As NASA prepares for its next Mars landing on Monday, SpaceX CEO Elon Musk is giving himself a 70 percent chance of moving to Mars. But in an Axios interview airing tonight on HBO, he emphasizes that it won’t be a billionaire joyride.
“Your probability of dying on Mars is much higher than Earth. Really, the ad for going to Mars would be like Shackleton’s ad for going to the Antarctic,” Musk said, referring to explorer Ernest Shackleton’s harrowing 1914-1917 expedition. (The apocryphal ad supposedly was headlined “Men Wanted for Hazardous Journey.”)
“It’s going to be hard,” Musk said. “There’s a good chance of death, going in a little can through deep space. You might land successfully. Once you land successfully, you’ll be working nonstop to build the base. … There’s a good chance you die there. We think you can come back, but we’re not sure. Now, does that sound like an escape hatch for rich people?”
He compared the allure to the attraction that Mount Everest holds for mountain climbers: “They like doing it for the challenge.”
And if Musk’s vision for the next decade holds true, going to Mars will cost “a couple hundred thousand dollars” — which is still four to five times as expensive as an Everest expedition, but way cheaper than the $80 million that the Russians have charged for trips to the International Space Station.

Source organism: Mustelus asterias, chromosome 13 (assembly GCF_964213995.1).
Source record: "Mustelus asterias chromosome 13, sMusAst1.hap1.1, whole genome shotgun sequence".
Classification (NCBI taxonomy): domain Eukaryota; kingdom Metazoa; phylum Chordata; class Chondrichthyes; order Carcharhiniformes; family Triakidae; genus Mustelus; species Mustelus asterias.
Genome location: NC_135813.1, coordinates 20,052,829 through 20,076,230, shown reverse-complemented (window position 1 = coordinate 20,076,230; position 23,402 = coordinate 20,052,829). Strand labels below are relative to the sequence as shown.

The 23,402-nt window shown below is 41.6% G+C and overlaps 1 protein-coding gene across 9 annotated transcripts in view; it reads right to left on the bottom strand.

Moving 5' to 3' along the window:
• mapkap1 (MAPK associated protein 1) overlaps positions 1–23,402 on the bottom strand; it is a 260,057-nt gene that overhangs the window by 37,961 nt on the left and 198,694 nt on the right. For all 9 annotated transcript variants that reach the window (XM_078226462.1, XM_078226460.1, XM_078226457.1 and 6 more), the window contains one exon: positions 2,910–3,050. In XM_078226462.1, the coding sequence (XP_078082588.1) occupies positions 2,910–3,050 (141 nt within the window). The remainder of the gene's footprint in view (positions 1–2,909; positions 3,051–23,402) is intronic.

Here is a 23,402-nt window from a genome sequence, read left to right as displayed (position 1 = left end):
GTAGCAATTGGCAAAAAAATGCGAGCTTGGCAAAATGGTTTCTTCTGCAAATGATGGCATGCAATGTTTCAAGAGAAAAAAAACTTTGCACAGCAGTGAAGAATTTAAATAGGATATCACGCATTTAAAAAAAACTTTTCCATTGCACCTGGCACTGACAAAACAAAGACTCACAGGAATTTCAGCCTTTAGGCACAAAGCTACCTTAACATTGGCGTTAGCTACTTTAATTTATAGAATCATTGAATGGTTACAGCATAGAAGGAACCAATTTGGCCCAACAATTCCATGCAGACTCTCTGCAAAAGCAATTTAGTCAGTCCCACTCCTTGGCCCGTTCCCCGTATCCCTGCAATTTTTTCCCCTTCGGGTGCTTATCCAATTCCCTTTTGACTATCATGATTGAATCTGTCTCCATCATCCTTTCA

Musk is consistently optimistic on timelines and costs, so it’s best not to hold him too closely to the estimates he provided in the Axios interview. But he tends to be conservative about the percentages he cites in his off-the-cuff risk assessments. For example, he gave SpaceX’s Falcon Heavy rocket only a 50-50 chance of full success on its maiden launch, which turned out to be a triumph on the following day.
He has also said he gave SpaceX only a 10 percent chance of succeeding when he started the company 16 years ago, and that bet didn’t turn out so badly. The privately held company is currently valued at somewhere around $28 billion (although its latest effort to secure what turned out to be a $250 million loan sparked controversy).
All of which means the 47-year-old Musk is feeling good about his chances of making it to the Red Planet. And the chances are much higher for NASA’s Mars Insight lander, which is expected to touch down just before noon PT Monday on a flat Martian plain known as Elysium Planitia.
Your guide to InSight: How to watch the Mars landing, and what to watch for
Mars Insight is designed to monitor the Red Planet’s seismic activity and heat flow, and to gather data that will give scientists more insight into what Mars is made of.
Today the spacecraft executed its last course correction maneuver, shifting its anticipated landing point about 11 miles to aim for the center of the targeted landing ellipse.
The lander is designed to slow its descent using an aeroshell, a parachute and a set of 12 landing thrusters. Even with all that technology, the chances of success aren’t 100 percent: One need only look at the Mars Polar Lander crash of 1999 to see what could go wrong.
“I am completely excited and completely nervous all at the same time, because everything that we’ve done to date makes us feel comfortable and confident we’re going to land on Mars,” InSight project manager Tom Hoffman told reporters today at NASA’s Jet Propulsion Laboratory. “But everything has to go perfectly, and Mars could always throw us a curveball.”
That’s a good piece of advice for Musk to keep in mind when he’s sizing up the odds.
NASA’s coverage of the landing starts at 11 a.m. PT, and you can watch the show via NASA’s YouTube channel: